To raise awareness of the Maduro's kleptocracy corruption and unconstitutional actions, the conditions of the failing Venezuelan state, and the environmental and human catastrophe caused by regime-sponsored illegal gold mining in the Arco Minero in the South of the country, USAID-funded civil-society organizations produced and distributed almost 950 reports, analyses, and videos in FY 2019. Additionally, these groups leveraged the power of the Internet to push out vital information. Collectively, their websites received more than 672,500 unique visitors in FY 2019 alone, which increases widespread awareness of the tragic situation in Venezuela.

Those who are pushing for democratic change and citizen-responsive governance face dangerous obstacles at the hands of the illegitimate Maduro regime and the nefarious actors that are keeping him in power. Malign actors such as Cuba, the Russian Federation, the People’s Republic of China, and the Islamic Republic of Iran actively are propping up the corrupt Maduro regime and encouraging efforts to stifle the Venezuelan people by spreading their own disinformation and lending best practices in how to oppress democracy. The United States is committed to working with our partners to stop these cynical attempts to erode democratic and economic progress. USAID will continue to promote and demonstrate democratic values in Venezuela and the region to advance a free, peaceful, and prosperous Hemisphere and world.

Vision for the Future: Democratic Transition

The United States continues to support the people of Venezuela in their quest for freedom and prosperity even as we address the ongoing, man-made humanitarian, economic, and political crisis, and, of course, COVID-19. We know this Committee shares these goals. Venezuelans are appreciative of this shared unity and support, from the Administration and Congress -- they remember the active participation of many Members of Congress and staff who have made numerous visits to Colombia, Brazil, Perú, and other countries to see first-hand the effect of the crisis on Venezuelans who have fled the chaos in their homeland.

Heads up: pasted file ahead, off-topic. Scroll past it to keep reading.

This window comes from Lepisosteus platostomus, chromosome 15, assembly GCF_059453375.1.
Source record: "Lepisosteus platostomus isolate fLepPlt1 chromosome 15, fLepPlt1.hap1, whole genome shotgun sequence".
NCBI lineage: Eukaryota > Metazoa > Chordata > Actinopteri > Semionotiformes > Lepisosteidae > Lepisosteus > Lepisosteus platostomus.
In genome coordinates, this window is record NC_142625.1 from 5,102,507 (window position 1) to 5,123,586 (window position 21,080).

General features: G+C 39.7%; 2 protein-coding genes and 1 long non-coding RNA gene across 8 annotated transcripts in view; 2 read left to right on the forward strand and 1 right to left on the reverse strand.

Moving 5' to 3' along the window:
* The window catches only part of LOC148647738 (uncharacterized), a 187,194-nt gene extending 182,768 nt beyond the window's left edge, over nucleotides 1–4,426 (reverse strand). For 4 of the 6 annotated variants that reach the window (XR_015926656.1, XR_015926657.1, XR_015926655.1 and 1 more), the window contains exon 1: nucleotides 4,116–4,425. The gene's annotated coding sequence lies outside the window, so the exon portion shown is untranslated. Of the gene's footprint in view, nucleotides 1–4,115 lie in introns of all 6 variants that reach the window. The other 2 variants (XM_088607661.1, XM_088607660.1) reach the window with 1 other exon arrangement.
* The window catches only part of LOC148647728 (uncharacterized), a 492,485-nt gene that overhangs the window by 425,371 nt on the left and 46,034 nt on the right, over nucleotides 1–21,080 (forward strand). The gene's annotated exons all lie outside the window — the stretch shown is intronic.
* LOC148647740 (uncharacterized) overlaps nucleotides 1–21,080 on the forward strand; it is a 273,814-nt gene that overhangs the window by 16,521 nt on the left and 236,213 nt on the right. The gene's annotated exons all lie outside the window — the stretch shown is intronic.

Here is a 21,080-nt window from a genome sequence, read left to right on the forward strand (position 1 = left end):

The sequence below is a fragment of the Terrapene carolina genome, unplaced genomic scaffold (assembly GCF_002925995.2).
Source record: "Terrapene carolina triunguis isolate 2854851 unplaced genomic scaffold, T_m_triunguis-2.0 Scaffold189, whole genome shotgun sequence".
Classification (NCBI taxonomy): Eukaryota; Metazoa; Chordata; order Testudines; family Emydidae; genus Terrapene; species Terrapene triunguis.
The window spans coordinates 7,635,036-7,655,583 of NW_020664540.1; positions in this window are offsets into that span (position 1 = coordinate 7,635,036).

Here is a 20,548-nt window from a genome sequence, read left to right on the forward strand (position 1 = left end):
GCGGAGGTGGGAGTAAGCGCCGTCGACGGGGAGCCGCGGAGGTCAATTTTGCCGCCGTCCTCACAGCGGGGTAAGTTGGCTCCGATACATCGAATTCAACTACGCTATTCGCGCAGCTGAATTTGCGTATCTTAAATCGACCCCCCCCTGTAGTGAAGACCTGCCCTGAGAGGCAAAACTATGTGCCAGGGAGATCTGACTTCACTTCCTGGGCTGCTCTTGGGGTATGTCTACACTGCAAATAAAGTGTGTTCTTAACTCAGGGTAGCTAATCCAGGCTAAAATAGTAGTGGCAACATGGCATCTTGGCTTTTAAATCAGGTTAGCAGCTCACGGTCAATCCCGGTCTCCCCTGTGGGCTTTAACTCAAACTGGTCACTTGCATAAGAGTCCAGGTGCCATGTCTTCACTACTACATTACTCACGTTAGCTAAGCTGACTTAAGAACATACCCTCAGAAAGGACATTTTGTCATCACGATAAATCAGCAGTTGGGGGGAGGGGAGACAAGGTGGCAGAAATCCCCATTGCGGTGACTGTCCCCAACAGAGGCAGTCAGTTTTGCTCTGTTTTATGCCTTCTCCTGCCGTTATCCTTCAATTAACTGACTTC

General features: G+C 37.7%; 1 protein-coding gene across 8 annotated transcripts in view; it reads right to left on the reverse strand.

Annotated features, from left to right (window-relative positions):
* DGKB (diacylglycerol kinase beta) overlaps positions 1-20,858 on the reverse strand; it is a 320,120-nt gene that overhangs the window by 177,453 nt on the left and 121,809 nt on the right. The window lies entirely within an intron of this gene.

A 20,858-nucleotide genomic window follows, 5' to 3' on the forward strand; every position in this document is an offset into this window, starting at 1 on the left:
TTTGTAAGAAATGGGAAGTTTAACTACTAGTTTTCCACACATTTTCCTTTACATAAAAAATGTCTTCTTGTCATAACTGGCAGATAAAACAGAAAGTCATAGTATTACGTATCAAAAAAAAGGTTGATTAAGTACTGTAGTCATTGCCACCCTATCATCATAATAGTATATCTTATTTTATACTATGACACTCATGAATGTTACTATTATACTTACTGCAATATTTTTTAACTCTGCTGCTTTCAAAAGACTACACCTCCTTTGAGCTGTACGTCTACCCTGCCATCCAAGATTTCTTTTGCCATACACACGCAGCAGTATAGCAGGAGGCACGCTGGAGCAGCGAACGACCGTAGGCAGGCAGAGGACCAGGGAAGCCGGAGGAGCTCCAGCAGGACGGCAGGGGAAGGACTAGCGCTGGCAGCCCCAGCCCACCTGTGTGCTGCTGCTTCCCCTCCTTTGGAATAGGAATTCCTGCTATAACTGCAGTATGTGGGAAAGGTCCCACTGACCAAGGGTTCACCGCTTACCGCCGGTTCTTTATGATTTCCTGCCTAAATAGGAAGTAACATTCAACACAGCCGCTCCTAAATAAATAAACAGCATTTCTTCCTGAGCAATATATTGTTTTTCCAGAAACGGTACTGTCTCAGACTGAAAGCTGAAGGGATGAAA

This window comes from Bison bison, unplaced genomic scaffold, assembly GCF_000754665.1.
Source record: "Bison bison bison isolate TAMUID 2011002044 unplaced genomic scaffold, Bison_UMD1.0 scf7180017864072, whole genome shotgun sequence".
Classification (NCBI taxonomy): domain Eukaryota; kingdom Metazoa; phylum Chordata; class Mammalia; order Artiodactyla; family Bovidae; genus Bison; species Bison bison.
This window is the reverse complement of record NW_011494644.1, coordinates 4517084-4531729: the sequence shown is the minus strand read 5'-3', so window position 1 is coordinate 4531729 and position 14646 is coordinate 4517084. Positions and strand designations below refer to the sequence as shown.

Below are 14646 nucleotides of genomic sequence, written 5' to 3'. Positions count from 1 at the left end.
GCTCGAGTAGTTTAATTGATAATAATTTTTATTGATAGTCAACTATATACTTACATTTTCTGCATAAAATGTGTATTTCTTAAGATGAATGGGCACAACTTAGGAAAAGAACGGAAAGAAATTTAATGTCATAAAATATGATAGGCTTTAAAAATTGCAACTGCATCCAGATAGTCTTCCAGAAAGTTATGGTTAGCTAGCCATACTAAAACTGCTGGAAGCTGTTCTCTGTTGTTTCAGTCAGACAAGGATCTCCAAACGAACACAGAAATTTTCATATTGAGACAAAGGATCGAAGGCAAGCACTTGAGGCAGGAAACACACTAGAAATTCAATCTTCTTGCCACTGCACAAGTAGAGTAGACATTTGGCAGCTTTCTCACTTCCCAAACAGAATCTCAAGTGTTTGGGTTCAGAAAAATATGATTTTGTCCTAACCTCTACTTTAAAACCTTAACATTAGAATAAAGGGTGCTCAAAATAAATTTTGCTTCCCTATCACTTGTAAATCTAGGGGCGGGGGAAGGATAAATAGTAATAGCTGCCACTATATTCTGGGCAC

With the support of Congress, USAID will continue to support the Venezuelan people as they work hard to steer their country back on a path to prosperity and create the opportunities, dignity, and stability that they deserve. For the sake of the Venezuelan people, the world must continue to pressure Maduro to relinquish control and allow for democratic change. One step in the process will be truly free elections -- not the rigged so-called “elections” Maduro is planning for December. Far from solving the political crisis, this process will end up aggravating the current political and humanitarian crisis in Venezuela. Like the fraudulent vote in 2018, the regime plans to hold the December “elections” under false pretenses and without any respect for Venezuelan rules and regulations, and seeks to undermine the last truly democratic voice of the people.

When the illegitimate Maduro regime has given way to freedom and authentic change, funding through our bilateral agreement will be able to finance recovery efforts led by a democratically elected Venezuelan administration. USAID will be a key part of the U.S. government’s support to the new democratic Government of Venezuela as it works to restore a crumbling health sector and shattered economy, and reinvigorate critical work in agriculture to rebuild the private-sector production and distribution of food in Venezuela. We already are supporting the construction of ideas and discussions about those visions and the change that is needed, partly through our support to the Interim Government’s recovery strategy, Plan Pais.

Conclusion

The Venezuelan people deserve to live in peace and prosperity, and we are grateful for Congress’ bipartisan support for this endeavor. The Interim Government of Juan Guaidó and the National Assembly are working very hard -- even under the added hardship of the pandemic -- for a peaceful transition to democracy that will enable Venezuelans to rebuild their country.

For too long, Venezuelans have suffered at the hands of the late Hugo Chávez and now Nicolás Maduro and their kleptocracy. I look forward to the day when we can celebrate with all Venezuelans as they meet their potential as a free, prosperous, and democratic society that is once again a leader in the region and the world.

Thank you for the invitation to testify before you. I look forward to taking your questions.

Chamber 
Senate
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Foreign Relations

Last updated: September 25, 2020